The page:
Shapiro v. McManus (U.S. Supreme Court)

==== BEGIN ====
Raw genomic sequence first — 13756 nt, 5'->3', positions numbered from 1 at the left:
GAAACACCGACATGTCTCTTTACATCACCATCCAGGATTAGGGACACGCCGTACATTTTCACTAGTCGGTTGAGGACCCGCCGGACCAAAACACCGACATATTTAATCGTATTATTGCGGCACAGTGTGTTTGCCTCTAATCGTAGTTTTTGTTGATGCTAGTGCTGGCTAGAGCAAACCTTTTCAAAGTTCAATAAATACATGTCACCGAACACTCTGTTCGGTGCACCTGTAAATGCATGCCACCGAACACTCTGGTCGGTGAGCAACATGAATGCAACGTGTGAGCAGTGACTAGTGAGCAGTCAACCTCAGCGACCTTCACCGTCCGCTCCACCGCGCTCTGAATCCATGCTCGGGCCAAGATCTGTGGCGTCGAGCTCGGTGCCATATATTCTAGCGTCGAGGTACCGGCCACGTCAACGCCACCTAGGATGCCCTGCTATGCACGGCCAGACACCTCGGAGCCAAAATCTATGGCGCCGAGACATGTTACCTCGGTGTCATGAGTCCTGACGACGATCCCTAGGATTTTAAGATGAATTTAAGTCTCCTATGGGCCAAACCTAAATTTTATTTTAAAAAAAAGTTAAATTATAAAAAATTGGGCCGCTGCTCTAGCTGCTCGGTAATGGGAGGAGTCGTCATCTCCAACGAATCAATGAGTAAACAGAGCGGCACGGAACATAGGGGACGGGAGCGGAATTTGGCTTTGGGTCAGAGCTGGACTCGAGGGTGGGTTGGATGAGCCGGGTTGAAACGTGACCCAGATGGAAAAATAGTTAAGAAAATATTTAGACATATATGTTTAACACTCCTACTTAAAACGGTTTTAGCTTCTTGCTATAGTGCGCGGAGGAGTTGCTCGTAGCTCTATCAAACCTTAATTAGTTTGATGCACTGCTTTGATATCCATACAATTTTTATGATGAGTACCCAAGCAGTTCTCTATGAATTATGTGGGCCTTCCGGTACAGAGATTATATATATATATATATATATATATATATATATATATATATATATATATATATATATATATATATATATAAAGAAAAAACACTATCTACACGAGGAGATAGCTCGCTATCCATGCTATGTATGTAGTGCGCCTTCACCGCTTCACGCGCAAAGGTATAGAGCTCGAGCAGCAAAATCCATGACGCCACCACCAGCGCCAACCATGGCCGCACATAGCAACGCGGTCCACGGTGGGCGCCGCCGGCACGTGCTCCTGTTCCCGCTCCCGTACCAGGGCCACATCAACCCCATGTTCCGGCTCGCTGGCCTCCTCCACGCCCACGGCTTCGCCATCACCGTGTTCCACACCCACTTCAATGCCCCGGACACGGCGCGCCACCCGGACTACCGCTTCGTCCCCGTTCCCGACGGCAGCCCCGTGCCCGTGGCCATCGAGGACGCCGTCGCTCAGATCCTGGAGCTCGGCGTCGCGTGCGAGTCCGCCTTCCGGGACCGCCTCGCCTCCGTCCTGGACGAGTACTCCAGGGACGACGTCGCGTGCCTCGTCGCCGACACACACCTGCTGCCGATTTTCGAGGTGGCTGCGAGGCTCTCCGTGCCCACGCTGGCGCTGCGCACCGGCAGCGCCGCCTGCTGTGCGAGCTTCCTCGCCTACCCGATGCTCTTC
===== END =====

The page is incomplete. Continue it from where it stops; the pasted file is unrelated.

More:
This is a case about when a special three-judge district court must be convened to hear particularly important voting-rights lawsuits. Section 2284 of Title 28 of the U.S. Code provides that “[a] district court of three judges” shall hear cases, among others, that “challenge the constitutionality of the apportionment of congressional districts.” The single judge to whom the case is initially referred can decline to convene a three-judge court, however, if “he determines that three judges are not required.” In Goosby v. Osser, 409 U.S. 512 (1973), the Supreme Court held that Section 2284 “does not require the convening of a three-judge court when the [claim] is insubstantial.” Id. at 518. A claim is insubstantial when it is “obviously frivolous” or “inescapably” meritless. Id. at 518-519. The question presented in this apportionment case is whether a single-judge district court may “determine that three judges are not required” on the basis that the complaint fails to state a claim under Federal Rule of Civil Procedure 12(b)(6). We filed a petition for certiorari, which the Supreme Court granted in June. We briefed and argued the case, winning a swift 9-0 victory for our client.